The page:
I hope to lead a pilot QLC at my home school with 5-6 volunteer participants during our regularly scheduled PLC time. The goal of this pilot program is to develop a professional learning community comprised of members from different teams throughout a school (e.g. administrators, special education, classroom teachers of varying grades and/or subjects) that provides teacher led professional development directed at topics that are meaningful to the educators involved and align with school goals. Together, we will follow my implementation plan and work towards modifying the QLC into a professional learning community structure which is effective within our own school. At the end of the year, the group will recommend whether the QLC should be rolled out school-wide, continue to be developed, or scrapped altogether. Once I have refined the QLC implementation plan, I hope to share it more broadly.
In my experience, many schools devote time to what they consider professional learning communities. However, teachers often complain about participating because they do not find the time spent meaningfully. I hope that my QLC implementation plan allows educators to find value in these meetings, and that it aids in creating a positive, inclusive culture in which further collaboration flourishes.
Completing this formal inquiry project was only one piece of my learning and growth during this Fulbright. Personally and professionally, the experience provided time for reflection and growth. I developed networking skills and greater confidence. Prior to this Fulbright, I had minimal experience with networking. I felt out of my comfort zone making initial contacts. However, as I obtained positive responses from professionals eager to help, I realized that my feelings of discomfort came from my own insecurities. These were due in large part to consistently feeling undervalued as a teacher in the United States. Interacting with professionals as a Fulbright teacher garnered me more respect than I have experienced thus far in my career. In New Zealand, my expertise was valued and desired, and people were more than willing to share their own knowledge in return. As a result, I developed confidence and learned to value my own contributions.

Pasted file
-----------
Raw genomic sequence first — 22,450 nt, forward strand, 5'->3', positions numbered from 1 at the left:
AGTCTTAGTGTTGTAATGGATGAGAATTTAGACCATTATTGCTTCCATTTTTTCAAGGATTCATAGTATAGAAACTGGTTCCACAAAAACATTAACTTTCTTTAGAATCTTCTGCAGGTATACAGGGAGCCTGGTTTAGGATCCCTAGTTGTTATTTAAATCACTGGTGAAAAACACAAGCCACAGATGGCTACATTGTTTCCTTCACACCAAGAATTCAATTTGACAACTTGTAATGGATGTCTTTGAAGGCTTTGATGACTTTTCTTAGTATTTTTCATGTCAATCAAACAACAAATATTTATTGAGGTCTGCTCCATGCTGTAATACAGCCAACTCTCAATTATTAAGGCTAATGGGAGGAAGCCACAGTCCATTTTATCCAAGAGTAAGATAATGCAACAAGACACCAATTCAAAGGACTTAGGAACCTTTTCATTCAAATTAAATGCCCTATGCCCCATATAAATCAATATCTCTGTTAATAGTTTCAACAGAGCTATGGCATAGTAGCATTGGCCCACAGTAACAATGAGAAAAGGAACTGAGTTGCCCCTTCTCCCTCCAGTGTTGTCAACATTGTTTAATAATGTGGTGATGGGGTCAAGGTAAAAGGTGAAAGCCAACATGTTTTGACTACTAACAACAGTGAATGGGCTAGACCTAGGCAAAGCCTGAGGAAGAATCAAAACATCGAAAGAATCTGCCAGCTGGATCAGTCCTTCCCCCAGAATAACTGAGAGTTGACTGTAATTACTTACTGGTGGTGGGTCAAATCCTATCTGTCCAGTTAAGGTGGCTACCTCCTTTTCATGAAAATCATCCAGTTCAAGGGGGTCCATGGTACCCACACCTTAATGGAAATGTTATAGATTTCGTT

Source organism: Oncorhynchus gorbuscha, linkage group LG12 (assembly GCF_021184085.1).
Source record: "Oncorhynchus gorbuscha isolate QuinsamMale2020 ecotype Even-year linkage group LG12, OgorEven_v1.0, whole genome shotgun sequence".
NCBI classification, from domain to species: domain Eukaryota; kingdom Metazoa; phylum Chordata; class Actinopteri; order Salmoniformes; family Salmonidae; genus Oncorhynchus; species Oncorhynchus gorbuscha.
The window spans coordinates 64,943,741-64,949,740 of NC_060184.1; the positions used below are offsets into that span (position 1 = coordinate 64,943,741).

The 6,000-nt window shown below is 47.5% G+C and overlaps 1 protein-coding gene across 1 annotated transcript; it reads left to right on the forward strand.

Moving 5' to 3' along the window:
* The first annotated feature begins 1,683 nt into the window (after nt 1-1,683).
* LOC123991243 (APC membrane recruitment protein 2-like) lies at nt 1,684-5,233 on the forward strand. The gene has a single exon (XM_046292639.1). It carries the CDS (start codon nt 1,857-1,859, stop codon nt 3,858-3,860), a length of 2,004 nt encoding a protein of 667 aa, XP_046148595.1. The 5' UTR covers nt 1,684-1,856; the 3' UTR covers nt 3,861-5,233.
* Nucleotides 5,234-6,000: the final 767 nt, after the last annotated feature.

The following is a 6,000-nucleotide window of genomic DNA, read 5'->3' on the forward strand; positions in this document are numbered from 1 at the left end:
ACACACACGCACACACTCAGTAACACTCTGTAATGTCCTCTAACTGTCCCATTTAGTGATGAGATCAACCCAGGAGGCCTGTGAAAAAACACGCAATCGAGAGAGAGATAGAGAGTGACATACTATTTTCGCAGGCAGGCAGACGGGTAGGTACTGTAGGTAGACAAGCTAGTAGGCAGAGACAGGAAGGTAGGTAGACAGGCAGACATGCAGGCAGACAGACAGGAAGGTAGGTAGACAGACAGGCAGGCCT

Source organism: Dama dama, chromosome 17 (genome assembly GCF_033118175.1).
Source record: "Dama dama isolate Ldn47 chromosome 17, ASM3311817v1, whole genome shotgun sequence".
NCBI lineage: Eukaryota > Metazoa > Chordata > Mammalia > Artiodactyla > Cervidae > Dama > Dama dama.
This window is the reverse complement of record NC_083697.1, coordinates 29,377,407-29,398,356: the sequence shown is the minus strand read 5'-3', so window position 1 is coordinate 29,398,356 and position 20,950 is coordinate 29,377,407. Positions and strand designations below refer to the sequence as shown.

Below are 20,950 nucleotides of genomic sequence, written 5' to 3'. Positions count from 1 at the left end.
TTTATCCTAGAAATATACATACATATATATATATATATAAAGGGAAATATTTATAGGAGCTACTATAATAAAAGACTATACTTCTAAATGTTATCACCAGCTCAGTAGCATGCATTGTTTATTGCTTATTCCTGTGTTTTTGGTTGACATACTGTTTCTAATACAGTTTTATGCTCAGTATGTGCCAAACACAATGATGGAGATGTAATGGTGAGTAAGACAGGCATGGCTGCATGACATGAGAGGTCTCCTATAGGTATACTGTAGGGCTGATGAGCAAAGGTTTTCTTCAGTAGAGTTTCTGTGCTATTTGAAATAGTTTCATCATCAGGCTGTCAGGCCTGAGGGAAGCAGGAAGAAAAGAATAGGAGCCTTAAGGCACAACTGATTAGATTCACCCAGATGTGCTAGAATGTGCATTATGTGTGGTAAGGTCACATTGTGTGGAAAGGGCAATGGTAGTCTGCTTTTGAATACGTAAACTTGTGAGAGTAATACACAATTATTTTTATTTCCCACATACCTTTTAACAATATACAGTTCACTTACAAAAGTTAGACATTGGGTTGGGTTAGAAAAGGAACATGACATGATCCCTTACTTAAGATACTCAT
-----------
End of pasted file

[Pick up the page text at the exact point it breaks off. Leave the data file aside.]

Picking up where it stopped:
Interacting with Maori people and witnessing New Zealand’s efforts to integrate, not assimilate, provided opportunities for developing cultural awareness and learning culturally responsive practices. One school I visited held focus groups for different cultural groups. These were a time for the principal to hear about their values in order to build a more culturally responsive school culture. This year, she asked each group what success meant to them. This struck me, because in American education we have unilaterally equated success with high grades, good test scores, and college preparedness. However, success for some is getting to school on time, having enough food, or being treated with respect.
Additionally, I have engaged in conversations with educators about the cultural perspectives we teach. So often we teach from the colonizer’s perspective and do not stop to think about the impact this will have on a cultural minority. Leaving here, I want to commit to taking the time to learn more about my students, their backgrounds, and their cultures. I want to be more deliberate with the words I use, the books I assign, and the stories I share. I want to create an environment where all cultures are valued and in which my students can develop mutual understanding across cultures.
Now that my research is complete and my final presentation is done, I have a few weeks to explore before heading home on July 11. On Thursday, Elijah and I fly to Australia for two weeks. Before that, we decided to take one final trip within New Zealand and flew up to Rotorua for the weekend. I’ll leave you with pictures from that.